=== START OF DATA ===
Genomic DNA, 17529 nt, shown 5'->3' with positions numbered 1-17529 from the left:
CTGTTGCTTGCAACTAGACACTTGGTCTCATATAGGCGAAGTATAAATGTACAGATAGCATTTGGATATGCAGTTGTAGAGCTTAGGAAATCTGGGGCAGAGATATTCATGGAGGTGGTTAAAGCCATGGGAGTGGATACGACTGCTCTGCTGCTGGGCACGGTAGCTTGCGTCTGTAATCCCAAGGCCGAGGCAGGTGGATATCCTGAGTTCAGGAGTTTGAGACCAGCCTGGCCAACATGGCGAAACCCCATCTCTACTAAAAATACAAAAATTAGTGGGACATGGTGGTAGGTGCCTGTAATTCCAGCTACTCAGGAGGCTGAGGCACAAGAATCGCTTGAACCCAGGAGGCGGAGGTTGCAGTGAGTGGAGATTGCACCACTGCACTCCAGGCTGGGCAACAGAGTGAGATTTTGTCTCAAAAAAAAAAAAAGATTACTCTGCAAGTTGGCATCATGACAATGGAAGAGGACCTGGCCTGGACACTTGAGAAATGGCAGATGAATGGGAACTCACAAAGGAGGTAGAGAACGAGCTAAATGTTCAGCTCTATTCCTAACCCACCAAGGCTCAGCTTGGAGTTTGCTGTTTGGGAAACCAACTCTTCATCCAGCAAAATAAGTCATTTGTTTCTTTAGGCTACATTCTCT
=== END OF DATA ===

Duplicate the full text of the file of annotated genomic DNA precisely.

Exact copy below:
Genomic DNA, 17529 nt, shown 5'->3' with positions numbered 1-17529 from the left:
CTGTTGCTTGCAACTAGACACTTGGTCTCATATAGGCGAAGTATAAATGTACAGATAGCATTTGGATATGCAGTTGTAGAGCTTAGGAAATCTGGGGCAGAGATATTCATGGAGGTGGTTAAAGCCATGGGAGTGGATACGACTGCTCTGCTGCTGGGCACGGTAGCTTGCGTCTGTAATCCCAAGGCCGAGGCAGGTGGATATCCTGAGTTCAGGAGTTTGAGACCAGCCTGGCCAACATGGCGAAACCCCATCTCTACTAAAAATACAAAAATTAGTGGGACATGGTGGTAGGTGCCTGTAATTCCAGCTACTCAGGAGGCTGAGGCACAAGAATCGCTTGAACCCAGGAGGCGGAGGTTGCAGTGAGTGGAGATTGCACCACTGCACTCCAGGCTGGGCAACAGAGTGAGATTTTGTCTCAAAAAAAAAAAAAGATTACTCTGCAAGTTGGCATCATGACAATGGAAGAGGACCTGGCCTGGACACTTGAGAAATGGCAGATGAATGGGAACTCACAAAGGAGGTAGAGAACGAGCTAAATGTTCAGCTCTATTCCTAACCCACCAAGGCTCAGCTTGGAGTTTGCTGTTTGGGAAACCAACTCTTCATCCAGCAAAATAAGTCATTTGTTTCTTTAGGCTACATTCTCT